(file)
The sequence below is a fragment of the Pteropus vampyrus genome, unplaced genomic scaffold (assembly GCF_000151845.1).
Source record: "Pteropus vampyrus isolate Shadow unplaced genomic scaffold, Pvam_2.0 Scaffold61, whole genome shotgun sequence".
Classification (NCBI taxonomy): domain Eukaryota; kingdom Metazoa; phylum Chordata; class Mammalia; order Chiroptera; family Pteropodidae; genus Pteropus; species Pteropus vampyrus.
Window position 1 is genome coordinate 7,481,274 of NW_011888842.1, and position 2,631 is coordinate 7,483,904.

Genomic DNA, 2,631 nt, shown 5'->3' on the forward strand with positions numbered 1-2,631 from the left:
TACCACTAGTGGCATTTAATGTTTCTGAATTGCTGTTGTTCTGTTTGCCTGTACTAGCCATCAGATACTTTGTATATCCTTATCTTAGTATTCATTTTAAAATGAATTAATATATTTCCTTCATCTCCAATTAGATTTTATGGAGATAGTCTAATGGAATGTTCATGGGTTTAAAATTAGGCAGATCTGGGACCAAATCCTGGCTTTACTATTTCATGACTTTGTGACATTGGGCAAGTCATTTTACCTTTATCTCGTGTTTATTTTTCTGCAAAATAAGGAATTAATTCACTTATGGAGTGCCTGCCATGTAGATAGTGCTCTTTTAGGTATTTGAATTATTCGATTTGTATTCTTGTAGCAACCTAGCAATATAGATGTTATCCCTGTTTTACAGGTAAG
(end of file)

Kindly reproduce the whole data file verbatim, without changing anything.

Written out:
The sequence below is a fragment of the Pteropus vampyrus genome, unplaced genomic scaffold (assembly GCF_000151845.1).
Source record: "Pteropus vampyrus isolate Shadow unplaced genomic scaffold, Pvam_2.0 Scaffold61, whole genome shotgun sequence".
Classification (NCBI taxonomy): domain Eukaryota; kingdom Metazoa; phylum Chordata; class Mammalia; order Chiroptera; family Pteropodidae; genus Pteropus; species Pteropus vampyrus.
Window position 1 is genome coordinate 7,481,274 of NW_011888842.1, and position 2,631 is coordinate 7,483,904.

Genomic DNA, 2,631 nt, shown 5'->3' on the forward strand with positions numbered 1-2,631 from the left:
TACCACTAGTGGCATTTAATGTTTCTGAATTGCTGTTGTTCTGTTTGCCTGTACTAGCCATCAGATACTTTGTATATCCTTATCTTAGTATTCATTTTAAAATGAATTAATATATTTCCTTCATCTCCAATTAGATTTTATGGAGATAGTCTAATGGAATGTTCATGGGTTTAAAATTAGGCAGATCTGGGACCAAATCCTGGCTTTACTATTTCATGACTTTGTGACATTGGGCAAGTCATTTTACCTTTATCTCGTGTTTATTTTTCTGCAAAATAAGGAATTAATTCACTTATGGAGTGCCTGCCATGTAGATAGTGCTCTTTTAGGTATTTGAATTATTCGATTTGTATTCTTGTAGCAACCTAGCAATATAGATGTTATCCCTGTTTTACAGGTAAG